Once you move, you must attempt what you landed on, which generally is never bad, but sometimes can be, like in the case that you might get eaten at the end of the game, if you own a certain relic. There is one more type of space, called the "secret space". These, through a clever little system allow you to learn one intresting fact about your opponent. This clever system, is assigning each wizard a 3 digit number, and putting 15 of those numbers on the back of a stack of cards. When some one asks to learn a secret about you, they flip through the deck, on card at a time, till they find a card with their number on the back. They hand the card to you, you don't know their number, but the info on the card gives you a cule as to who they are. Neat.

So, once you have done the activity of the space you can engage combat with any target in the space. combat is simple, name a person, and one of their points for one of their relics, both players roll 1d6 and highest wins, attacker gets one relic point if wins, defender wins ties. You add your combat value, but only the middle track gives combat value increases, and nobody got more than 1 in our game (and only 1 total was gotten.)

The ritual, which is used to determine what happens to the monster, is influenced by the three ritual items, book, bell and candle. A track for each states were each is, lit or unlit, open or closed, ringing or silent, producing 8 possiblities. When players cast a spell of a certain ritual item, they pull the item along it's track in one of the two directions. If it reaches the end it becomes "locked" and can not be changed. If all three become locked the game is over, the ritual is cast, and results occur. The results:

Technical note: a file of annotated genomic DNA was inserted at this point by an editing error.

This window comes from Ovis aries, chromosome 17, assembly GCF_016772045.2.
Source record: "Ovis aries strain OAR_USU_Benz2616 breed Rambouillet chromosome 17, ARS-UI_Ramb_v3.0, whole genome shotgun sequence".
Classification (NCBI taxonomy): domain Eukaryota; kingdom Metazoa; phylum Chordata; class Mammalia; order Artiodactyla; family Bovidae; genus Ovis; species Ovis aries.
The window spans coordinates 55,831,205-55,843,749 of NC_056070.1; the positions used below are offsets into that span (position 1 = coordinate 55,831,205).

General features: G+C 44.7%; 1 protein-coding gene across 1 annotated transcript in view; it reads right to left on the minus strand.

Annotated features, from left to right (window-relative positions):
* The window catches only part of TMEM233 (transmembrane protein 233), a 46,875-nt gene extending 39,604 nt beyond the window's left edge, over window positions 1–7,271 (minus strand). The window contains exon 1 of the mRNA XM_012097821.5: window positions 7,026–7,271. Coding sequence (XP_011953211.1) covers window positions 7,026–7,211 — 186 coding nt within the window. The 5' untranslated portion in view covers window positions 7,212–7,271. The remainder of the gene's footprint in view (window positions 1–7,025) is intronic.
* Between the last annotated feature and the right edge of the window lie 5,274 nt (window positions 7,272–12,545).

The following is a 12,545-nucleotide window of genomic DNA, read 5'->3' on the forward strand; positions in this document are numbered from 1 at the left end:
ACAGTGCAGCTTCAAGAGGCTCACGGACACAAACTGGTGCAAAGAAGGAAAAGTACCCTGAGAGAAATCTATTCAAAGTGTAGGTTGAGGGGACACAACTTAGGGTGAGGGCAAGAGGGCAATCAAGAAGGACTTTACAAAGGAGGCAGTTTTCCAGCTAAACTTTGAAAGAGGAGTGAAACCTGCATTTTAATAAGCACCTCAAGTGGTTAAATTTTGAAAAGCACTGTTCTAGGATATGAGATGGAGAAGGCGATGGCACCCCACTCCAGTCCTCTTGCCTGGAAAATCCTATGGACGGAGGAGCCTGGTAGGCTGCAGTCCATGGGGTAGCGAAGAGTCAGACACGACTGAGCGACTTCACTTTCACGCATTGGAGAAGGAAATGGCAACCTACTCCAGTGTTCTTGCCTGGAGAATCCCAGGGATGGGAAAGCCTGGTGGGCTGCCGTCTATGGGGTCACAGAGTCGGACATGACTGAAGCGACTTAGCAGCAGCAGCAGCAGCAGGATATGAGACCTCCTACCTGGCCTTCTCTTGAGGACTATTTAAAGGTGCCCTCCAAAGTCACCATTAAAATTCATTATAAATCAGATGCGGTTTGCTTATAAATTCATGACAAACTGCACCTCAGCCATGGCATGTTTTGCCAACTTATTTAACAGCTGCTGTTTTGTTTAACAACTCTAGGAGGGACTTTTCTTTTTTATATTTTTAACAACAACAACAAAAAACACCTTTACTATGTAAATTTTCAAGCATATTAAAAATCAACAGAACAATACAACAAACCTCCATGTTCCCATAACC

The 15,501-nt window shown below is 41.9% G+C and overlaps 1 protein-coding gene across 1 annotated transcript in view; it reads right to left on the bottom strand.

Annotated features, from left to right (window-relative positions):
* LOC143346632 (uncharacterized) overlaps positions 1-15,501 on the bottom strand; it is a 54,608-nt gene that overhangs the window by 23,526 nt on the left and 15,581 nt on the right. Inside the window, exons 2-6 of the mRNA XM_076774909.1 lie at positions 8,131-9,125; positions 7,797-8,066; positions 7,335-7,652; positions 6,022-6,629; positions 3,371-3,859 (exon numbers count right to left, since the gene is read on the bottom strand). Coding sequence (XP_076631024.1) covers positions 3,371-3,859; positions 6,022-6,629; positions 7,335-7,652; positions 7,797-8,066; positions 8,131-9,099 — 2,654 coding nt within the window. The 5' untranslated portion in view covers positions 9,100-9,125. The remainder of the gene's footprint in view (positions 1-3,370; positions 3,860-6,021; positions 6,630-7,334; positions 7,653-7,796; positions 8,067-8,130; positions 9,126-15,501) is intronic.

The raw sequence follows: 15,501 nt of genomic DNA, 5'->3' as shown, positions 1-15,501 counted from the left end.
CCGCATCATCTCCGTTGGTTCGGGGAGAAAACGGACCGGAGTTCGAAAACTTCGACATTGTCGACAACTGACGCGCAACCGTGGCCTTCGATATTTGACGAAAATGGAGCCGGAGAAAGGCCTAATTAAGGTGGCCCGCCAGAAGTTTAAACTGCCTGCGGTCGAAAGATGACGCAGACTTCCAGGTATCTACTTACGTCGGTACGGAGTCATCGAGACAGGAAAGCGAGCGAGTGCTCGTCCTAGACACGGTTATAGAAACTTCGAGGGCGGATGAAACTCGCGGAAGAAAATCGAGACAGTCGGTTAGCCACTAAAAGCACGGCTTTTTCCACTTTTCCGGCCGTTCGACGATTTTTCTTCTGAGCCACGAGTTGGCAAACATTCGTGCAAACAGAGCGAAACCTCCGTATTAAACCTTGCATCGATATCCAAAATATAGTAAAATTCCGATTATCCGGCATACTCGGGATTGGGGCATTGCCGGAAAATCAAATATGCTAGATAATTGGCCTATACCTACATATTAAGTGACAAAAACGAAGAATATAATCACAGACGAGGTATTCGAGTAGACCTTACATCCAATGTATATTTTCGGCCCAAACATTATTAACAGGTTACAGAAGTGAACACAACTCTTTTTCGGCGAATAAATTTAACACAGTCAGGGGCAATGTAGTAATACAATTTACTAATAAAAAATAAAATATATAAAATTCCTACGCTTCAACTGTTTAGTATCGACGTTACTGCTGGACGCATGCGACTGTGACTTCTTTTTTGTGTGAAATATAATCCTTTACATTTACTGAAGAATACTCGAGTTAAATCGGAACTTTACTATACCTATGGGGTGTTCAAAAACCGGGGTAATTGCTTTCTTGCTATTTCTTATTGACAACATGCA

1) Monster is Banished Instantly
2) Monster is controlled by Crown
3) Monster is controlled by Amulet
4) Monster is controlled by Scepter
5) Monster devours Crown wielder, then is banished
6) Monster devours Amulet wielder, then is banished
7) Monster devours Scepter wielder, then is banished
8) Monster devours EVERYONE, and then rampages.

The monster is considered to rampage if it is not banished, but uncontrolled, via, the item that controlls it not being held by anyone at the end of the game.

While each player wants a certain result or results, they don't know which one is the trick. Each result is secretly assigned to a set of ritual item statuses, and players must use the learn ritual spell to figure out which set is which ritual. (they only get to look at one at a time, so... .

There are a few more things, but that's about it, so overall, despite the roll and move, I think the rules work well.

OH, one last little thing, table talk is very limited, and each player is given one "talk chip" which means they can iniatiate negoation once per game. If other players use their talk chip, you can diplomaticly act on their time, but they have the right to talk to who they want to first!

Rating: B

The game, is a deduction game. Figuring out, what you want, and who your allies/enemies are is critical. Most players get a few points if their allies get something (the control of the monster or country.) and negative points if their enemies control a country or the monster is banished or not banished. Also not getting eaten by the monster is a nice thing too . This causes instresting situations as you begin to surrender points of certain relics to other players, or try to influence the ritual so your enemy is eaten! While their is limited ability to apply your diplomacy, it does have effect and ads to the game in a good way. Of course, since you are all trying to win, a little infighting can occur to, and even a good old double cross.

Despite it's roll and move system, it got numerous strategic thinking ideas, as every time you cast a spell you have options usually, and doing stuff like hording move cards till the end of the game can be a big help. In the end though it's mostly a deduction game, and being able to take advantage of the sitatution the most. It's simple enough for kids to play, but intresting enough for adults.

Overall Rating: B-
Definetly will give it a second go,but still want my Siege of Port Arthur.